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In the middle of all this is a message from Hashem to Koresh, the king of Persia.  ‘Thus says ‎Hashem to Koresh, his anointed, whose right hand I have clutched to subdue nations before ‎him and loosed the loins of kings to open doors before him and gates which will not be shut. I ‎will go before you, I will flatten the mountains and break the brass doors and cut the iron ‎bolts. I will give you treasures of darkness and hidden riches in order that you know that it is ‎I, Hashem, who has called you by name, the God of Israel. For the sake of my servant Jacob ‎and my chosen Israel I have called you by name and named you, though you did not know ‎Me. I am Hashem, and there are none besides Me, there are no other gods; I girded you ‎though you did not know Me. In order that that all should know, from the rising of the sun ‎unto the west, that there is nothing other than Me; I am Hashem and there is nothing else. I ‎form light and create darkness, I make peace and create evil; I, Hashem, do all this’ (45:1-7). ‎
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Analysis ‎
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These verses all speak a similar message - God, and only God can make things happen. One ‎has to wonder why Isaiah, or whoever it was who penned these verses, felt such a strong ‎need to drive this point home. There must have been doubt in the air. It must have seemed ‎completely unrealistic, fighting against invincible forces, an impossible dream.  How does an ‎invincible God somewhere in the distant heavens stand a chance against invincible odds on ‎earth? What difference does it make if God brings out all the stars and never misses a single ‎one? Who cares if no other gods can match God in power and might? Hashem may form light ‎and create darkness, but does He gets involved in politics? ‎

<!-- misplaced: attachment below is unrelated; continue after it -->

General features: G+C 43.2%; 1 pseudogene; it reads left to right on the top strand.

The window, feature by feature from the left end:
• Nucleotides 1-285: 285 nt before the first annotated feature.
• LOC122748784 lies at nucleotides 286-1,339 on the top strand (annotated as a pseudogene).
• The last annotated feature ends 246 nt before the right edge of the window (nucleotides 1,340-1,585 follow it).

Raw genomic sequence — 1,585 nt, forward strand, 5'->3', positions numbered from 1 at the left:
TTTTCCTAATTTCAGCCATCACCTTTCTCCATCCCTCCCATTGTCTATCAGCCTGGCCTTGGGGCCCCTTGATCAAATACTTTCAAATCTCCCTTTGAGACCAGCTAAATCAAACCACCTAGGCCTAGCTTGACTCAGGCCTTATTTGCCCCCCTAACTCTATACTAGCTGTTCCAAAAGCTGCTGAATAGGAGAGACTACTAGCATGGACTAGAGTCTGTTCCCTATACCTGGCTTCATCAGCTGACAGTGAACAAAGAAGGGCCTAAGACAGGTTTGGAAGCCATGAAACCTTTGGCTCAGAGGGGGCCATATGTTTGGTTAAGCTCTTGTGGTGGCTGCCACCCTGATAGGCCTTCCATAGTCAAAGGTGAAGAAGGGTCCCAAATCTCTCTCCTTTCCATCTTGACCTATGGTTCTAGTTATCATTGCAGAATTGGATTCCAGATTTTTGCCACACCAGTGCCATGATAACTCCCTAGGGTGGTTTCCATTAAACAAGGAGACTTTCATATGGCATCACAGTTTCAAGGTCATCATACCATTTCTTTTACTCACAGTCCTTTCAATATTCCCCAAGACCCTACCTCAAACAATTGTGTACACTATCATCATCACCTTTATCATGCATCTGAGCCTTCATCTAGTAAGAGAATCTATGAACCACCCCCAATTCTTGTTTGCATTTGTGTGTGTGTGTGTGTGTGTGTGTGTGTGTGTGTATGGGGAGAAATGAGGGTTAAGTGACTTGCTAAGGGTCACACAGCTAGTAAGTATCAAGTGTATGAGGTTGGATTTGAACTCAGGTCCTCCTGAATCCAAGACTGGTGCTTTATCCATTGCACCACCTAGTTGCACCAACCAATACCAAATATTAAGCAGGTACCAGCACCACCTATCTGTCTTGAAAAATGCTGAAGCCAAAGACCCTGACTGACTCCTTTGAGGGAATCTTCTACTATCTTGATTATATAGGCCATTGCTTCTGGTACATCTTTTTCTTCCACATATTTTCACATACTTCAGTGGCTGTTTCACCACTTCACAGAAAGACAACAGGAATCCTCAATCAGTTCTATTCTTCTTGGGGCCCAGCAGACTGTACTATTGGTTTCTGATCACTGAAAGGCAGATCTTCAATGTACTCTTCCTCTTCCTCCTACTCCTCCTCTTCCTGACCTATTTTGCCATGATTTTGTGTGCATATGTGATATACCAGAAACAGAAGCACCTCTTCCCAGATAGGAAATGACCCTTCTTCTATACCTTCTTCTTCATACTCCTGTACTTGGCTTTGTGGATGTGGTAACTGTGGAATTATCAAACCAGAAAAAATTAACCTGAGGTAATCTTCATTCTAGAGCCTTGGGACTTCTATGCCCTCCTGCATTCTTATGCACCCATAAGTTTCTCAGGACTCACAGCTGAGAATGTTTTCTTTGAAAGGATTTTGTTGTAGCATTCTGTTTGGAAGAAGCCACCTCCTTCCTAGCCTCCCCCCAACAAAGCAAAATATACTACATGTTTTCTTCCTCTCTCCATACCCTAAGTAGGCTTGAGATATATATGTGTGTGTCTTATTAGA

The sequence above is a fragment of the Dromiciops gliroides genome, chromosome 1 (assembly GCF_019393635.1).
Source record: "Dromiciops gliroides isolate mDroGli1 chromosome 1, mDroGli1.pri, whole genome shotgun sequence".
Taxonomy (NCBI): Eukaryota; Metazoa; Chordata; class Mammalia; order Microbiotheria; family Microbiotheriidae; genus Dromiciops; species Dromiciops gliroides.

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There was another problem at hand with the Jews. Their not so distant former co-religionists, ‎the kingdom of Israel, had been booted off their land by this very God. Depending on when ‎these chapters of Isaiah were written, even the Judeans may have already gotten the boot by ‎that same God. If this is an exilic or post-exilic text, Isaiah’s audience should have been ‎pretty skeptical that God would forgive them, let alone treat them like the Chosen People. ‎